Troubling Silence on Transit in Gov’s State of the State Address

governator.jpgPhoto: Justin Short, Office of the Governor

Despite continued cash flow crunches facing nearly every transit operator in the state, Governor Arnold Schwarzenegger said absolutely nothing about transportation or fixing transit’s woes in his State of the State address today. Transit operators are still bracing for the expected budget proposal this Friday that would thwart the state Supreme Court’s ruling declaring the governor’s raids on transit funds to fill general fund coffers illegal.

The Governor’s proposal would eliminate the sales tax on gasoline and replace it with an excise tax, in the process eliminating an enormous transit funding mechanism and making it cheaper to drive.

In a state where nearly half of all CO2 pollution comes from private cars, and despite national trends toward fewer cars on the road, the governor said nothing about providing affordable and reliable transit options. Instead of supporting proven greener transportation, he quoted from a recent Time Magazine article heralding California’s innovative spirit in clean tech energy:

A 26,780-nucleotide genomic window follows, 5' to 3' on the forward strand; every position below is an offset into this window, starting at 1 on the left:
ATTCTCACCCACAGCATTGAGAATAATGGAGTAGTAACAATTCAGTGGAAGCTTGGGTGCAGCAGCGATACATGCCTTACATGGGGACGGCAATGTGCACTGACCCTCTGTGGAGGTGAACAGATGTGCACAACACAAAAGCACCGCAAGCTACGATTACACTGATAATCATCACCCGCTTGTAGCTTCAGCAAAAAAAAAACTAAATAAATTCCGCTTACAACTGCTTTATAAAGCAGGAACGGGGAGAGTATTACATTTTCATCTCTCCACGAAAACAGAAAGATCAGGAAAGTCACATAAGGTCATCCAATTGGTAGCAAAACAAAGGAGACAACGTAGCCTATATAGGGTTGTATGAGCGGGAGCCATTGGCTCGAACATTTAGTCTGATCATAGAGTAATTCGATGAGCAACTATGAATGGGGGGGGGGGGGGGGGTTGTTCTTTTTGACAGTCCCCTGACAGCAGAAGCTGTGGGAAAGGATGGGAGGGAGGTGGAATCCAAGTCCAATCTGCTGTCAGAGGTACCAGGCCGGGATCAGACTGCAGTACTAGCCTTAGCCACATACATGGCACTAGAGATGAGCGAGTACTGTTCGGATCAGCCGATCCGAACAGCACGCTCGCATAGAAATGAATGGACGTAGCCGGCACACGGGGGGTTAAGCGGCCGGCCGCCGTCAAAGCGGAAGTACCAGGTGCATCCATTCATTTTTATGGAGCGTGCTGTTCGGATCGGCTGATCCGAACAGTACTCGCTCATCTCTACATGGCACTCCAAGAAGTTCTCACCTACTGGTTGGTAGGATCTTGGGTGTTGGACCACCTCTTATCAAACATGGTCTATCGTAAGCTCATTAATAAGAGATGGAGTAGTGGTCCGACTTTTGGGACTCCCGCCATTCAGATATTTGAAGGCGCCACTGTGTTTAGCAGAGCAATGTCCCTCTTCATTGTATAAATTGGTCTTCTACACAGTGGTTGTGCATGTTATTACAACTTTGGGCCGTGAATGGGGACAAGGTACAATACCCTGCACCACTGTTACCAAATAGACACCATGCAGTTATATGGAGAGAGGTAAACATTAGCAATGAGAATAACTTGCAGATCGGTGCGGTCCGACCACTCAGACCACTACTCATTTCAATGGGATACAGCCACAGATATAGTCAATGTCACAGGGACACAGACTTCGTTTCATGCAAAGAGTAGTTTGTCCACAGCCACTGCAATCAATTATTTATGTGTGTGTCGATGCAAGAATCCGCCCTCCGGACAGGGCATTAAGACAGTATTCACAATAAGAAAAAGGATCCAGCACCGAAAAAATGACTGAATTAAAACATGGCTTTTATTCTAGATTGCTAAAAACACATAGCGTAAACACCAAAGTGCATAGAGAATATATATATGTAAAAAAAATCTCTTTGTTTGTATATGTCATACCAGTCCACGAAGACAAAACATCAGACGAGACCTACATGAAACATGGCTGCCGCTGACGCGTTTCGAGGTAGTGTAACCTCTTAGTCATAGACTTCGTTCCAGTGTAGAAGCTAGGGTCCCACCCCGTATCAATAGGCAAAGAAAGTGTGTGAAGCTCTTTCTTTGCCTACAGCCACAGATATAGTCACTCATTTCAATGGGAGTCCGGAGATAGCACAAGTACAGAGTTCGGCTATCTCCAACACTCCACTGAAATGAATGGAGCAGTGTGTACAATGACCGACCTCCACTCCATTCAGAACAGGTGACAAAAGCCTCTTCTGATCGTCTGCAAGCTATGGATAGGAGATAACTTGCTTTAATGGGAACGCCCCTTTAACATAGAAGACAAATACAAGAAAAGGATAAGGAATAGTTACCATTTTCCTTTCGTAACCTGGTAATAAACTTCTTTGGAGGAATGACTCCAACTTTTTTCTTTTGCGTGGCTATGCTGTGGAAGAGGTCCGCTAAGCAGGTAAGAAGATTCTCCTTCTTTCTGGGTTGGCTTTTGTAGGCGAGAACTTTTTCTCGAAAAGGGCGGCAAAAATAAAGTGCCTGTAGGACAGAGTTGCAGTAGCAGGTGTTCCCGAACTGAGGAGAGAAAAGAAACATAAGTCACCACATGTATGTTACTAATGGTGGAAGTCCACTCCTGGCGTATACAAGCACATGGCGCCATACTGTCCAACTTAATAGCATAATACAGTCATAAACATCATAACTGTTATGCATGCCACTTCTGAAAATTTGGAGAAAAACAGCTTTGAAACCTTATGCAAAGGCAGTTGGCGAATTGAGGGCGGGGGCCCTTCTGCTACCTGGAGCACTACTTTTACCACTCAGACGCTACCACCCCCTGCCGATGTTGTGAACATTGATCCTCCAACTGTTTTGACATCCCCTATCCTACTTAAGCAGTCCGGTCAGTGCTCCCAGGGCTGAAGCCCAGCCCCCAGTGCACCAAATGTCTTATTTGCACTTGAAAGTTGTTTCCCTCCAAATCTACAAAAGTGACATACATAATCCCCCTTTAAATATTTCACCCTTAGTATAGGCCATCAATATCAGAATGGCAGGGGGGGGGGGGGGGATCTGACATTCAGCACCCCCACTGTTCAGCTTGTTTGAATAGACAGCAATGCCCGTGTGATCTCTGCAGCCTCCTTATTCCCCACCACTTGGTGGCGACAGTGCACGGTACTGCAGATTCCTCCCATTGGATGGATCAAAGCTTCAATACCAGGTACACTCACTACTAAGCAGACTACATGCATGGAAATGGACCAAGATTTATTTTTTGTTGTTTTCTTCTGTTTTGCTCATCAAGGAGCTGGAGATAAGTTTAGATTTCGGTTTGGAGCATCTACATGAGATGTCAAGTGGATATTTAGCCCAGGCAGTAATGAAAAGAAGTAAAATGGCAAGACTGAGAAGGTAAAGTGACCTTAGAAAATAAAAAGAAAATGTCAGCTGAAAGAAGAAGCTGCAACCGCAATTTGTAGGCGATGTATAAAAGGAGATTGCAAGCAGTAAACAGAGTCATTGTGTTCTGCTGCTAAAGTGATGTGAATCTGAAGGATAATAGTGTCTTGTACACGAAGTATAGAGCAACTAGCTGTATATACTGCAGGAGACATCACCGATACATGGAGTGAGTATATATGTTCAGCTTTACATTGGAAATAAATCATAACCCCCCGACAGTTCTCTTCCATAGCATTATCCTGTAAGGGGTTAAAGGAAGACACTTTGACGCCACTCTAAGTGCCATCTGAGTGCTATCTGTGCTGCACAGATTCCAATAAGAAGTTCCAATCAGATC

(California) is still a dream state. In fact, the pioneering megastate…is still the cutting edge of the American future — economically, environmentally, demographically, culturally, and maybe politically. It is the greenest and the most diverse state, the most globalized…when the world is heading in all those directions. It’s also an unparalleled engine of innovation, the mecca of high tech, biotech and now clean tech.

"The governor’s silence on transit in the State of the State highlights his lack of commitment to creating a robust economy in California that meets the vision of the governor’s proclaimed belief in the Green Economy," said Nick Caston of TransForm, a smart growth and transit advocacy organization. "The Governor’s rhetoric has in the past ignored his destructive policies taking transit services from our communities."

Incentives that make driving more desirable and cut into transit funding are a double whammy that imperils many of California’s new carbon-reduction and anti-sprawl legislation, said Erin Steva, transportation advocate for the California Public Interest Research Group.

"California already has the worst congestion in the country," she said. "California often has led the way on numerous issues, including climate change.  If we’re going to see through those improvements, it needs to include transit.  The leading cause of global warming emissions in this state is transportation and it is the segment that is growing most quickly." 

Rather than cut funding from more efficient modes, she said, "We need to put our money where our mouth is."


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